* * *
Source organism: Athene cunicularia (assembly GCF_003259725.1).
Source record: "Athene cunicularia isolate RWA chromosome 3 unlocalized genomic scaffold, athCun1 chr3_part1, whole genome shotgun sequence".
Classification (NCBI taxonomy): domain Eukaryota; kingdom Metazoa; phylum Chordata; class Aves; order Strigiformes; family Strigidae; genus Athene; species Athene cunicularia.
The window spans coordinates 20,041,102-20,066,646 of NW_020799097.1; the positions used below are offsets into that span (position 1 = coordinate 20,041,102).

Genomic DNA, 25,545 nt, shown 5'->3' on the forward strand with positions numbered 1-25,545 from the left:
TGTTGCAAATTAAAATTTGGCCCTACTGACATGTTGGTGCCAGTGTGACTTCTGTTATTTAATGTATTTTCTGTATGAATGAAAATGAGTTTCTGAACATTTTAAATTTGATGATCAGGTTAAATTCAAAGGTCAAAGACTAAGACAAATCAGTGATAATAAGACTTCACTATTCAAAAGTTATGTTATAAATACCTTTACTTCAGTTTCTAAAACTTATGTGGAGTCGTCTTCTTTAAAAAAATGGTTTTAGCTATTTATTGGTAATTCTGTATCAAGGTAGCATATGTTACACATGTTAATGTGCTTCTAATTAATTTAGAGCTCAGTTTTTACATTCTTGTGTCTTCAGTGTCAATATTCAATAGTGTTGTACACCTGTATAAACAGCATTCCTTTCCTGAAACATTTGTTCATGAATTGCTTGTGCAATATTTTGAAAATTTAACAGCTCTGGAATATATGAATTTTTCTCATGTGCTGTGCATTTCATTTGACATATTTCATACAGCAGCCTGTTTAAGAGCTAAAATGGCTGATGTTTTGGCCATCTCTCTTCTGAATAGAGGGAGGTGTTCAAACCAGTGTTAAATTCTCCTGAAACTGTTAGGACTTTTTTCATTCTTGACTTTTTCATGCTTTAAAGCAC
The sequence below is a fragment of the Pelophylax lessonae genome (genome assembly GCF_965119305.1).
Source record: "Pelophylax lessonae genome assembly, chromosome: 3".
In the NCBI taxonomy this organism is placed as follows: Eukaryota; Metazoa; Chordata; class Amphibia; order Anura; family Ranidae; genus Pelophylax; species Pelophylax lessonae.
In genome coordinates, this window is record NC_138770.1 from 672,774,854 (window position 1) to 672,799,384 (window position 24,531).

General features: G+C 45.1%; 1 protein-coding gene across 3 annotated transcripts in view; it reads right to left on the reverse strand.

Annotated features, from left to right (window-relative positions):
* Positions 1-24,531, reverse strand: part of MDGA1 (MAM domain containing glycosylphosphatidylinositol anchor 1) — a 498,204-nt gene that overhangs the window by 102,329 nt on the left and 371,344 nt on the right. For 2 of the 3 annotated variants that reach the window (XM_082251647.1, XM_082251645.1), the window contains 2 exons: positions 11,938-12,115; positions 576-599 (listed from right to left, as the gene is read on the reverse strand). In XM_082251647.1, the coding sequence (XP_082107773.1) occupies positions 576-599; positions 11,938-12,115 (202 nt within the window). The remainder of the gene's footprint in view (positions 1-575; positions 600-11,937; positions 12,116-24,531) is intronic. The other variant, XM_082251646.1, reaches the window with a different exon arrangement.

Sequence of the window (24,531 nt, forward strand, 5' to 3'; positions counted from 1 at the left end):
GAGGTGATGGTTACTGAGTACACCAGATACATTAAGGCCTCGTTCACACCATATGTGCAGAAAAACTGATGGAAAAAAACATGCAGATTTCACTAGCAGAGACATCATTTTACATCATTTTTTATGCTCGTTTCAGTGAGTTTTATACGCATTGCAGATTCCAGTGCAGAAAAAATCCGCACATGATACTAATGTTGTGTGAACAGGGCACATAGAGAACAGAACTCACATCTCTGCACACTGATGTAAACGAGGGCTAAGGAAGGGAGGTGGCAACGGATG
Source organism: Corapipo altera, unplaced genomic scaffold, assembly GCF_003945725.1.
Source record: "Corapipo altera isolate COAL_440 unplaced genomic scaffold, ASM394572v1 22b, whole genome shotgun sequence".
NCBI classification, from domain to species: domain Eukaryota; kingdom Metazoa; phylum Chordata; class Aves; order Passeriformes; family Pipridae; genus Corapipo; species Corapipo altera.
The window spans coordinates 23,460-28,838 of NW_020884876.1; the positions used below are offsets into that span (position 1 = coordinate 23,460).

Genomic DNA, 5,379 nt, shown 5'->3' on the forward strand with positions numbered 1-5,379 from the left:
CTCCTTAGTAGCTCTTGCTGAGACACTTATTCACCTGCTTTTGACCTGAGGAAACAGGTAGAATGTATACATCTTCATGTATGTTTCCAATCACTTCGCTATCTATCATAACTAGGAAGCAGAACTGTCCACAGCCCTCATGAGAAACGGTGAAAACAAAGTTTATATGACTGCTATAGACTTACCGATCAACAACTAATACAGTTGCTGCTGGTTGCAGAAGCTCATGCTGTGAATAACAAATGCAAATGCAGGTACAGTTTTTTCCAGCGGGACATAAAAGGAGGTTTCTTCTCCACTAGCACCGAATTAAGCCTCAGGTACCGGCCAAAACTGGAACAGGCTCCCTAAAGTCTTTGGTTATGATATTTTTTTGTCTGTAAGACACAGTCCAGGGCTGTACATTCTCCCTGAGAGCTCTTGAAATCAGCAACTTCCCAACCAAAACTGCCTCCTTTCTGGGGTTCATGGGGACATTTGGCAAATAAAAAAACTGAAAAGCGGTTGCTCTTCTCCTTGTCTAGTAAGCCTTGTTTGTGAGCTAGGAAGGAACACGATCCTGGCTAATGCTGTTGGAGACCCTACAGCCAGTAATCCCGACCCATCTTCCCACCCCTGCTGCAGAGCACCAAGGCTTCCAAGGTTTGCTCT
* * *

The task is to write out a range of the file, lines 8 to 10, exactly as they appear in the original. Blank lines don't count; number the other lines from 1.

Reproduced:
Source record: "Pelophylax lessonae genome assembly, chromosome: 3".
In the NCBI taxonomy this organism is placed as follows: Eukaryota; Metazoa; Chordata; class Amphibia; order Anura; family Ranidae; genus Pelophylax; species Pelophylax lessonae.
In genome coordinates, this window is record NC_138770.1 from 672,774,854 (window position 1) to 672,799,384 (window position 24,531).